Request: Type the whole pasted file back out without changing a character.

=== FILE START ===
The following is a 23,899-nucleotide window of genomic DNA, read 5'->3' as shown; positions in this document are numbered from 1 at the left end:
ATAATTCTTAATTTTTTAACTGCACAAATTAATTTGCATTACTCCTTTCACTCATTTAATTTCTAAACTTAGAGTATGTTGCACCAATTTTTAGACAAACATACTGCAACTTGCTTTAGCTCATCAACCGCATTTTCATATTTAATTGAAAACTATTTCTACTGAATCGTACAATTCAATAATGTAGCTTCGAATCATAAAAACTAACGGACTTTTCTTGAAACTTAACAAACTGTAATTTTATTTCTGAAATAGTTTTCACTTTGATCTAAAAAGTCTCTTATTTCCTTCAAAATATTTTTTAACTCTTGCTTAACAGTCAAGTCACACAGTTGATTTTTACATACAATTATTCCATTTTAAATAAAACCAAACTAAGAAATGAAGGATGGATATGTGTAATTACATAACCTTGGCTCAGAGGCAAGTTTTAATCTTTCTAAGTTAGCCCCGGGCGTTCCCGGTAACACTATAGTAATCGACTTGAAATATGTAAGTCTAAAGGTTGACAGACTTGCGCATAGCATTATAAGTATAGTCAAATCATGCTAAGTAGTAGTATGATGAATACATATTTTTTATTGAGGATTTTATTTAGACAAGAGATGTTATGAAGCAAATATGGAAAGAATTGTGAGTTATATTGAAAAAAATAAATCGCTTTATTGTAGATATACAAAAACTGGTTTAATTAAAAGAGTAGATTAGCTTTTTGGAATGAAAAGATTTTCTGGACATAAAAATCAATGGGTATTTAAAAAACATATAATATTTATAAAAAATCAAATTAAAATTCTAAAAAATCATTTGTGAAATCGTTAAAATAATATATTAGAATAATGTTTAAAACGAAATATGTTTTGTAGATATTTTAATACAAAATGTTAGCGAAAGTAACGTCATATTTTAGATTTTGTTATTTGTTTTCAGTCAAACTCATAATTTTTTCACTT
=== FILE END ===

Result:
The following is a 23,899-nucleotide window of genomic DNA, read 5'->3' as shown; positions in this document are numbered from 1 at the left end:
ATAATTCTTAATTTTTTAACTGCACAAATTAATTTGCATTACTCCTTTCACTCATTTAATTTCTAAACTTAGAGTATGTTGCACCAATTTTTAGACAAACATACTGCAACTTGCTTTAGCTCATCAACCGCATTTTCATATTTAATTGAAAACTATTTCTACTGAATCGTACAATTCAATAATGTAGCTTCGAATCATAAAAACTAACGGACTTTTCTTGAAACTTAACAAACTGTAATTTTATTTCTGAAATAGTTTTCACTTTGATCTAAAAAGTCTCTTATTTCCTTCAAAATATTTTTTAACTCTTGCTTAACAGTCAAGTCACACAGTTGATTTTTACATACAATTATTCCATTTTAAATAAAACCAAACTAAGAAATGAAGGATGGATATGTGTAATTACATAACCTTGGCTCAGAGGCAAGTTTTAATCTTTCTAAGTTAGCCCCGGGCGTTCCCGGTAACACTATAGTAATCGACTTGAAATATGTAAGTCTAAAGGTTGACAGACTTGCGCATAGCATTATAAGTATAGTCAAATCATGCTAAGTAGTAGTATGATGAATACATATTTTTTATTGAGGATTTTATTTAGACAAGAGATGTTATGAAGCAAATATGGAAAGAATTGTGAGTTATATTGAAAAAAATAAATCGCTTTATTGTAGATATACAAAAACTGGTTTAATTAAAAGAGTAGATTAGCTTTTTGGAATGAAAAGATTTTCTGGACATAAAAATCAATGGGTATTTAAAAAACATATAATATTTATAAAAAATCAAATTAAAATTCTAAAAAATCATTTGTGAAATCGTTAAAATAATATATTAGAATAATGTTTAAAACGAAATATGTTTTGTAGATATTTTAATACAAAATGTTAGCGAAAGTAACGTCATATTTTAGATTTTGTTATTTGTTTTCAGTCAAACTCATAATTTTTTCACTT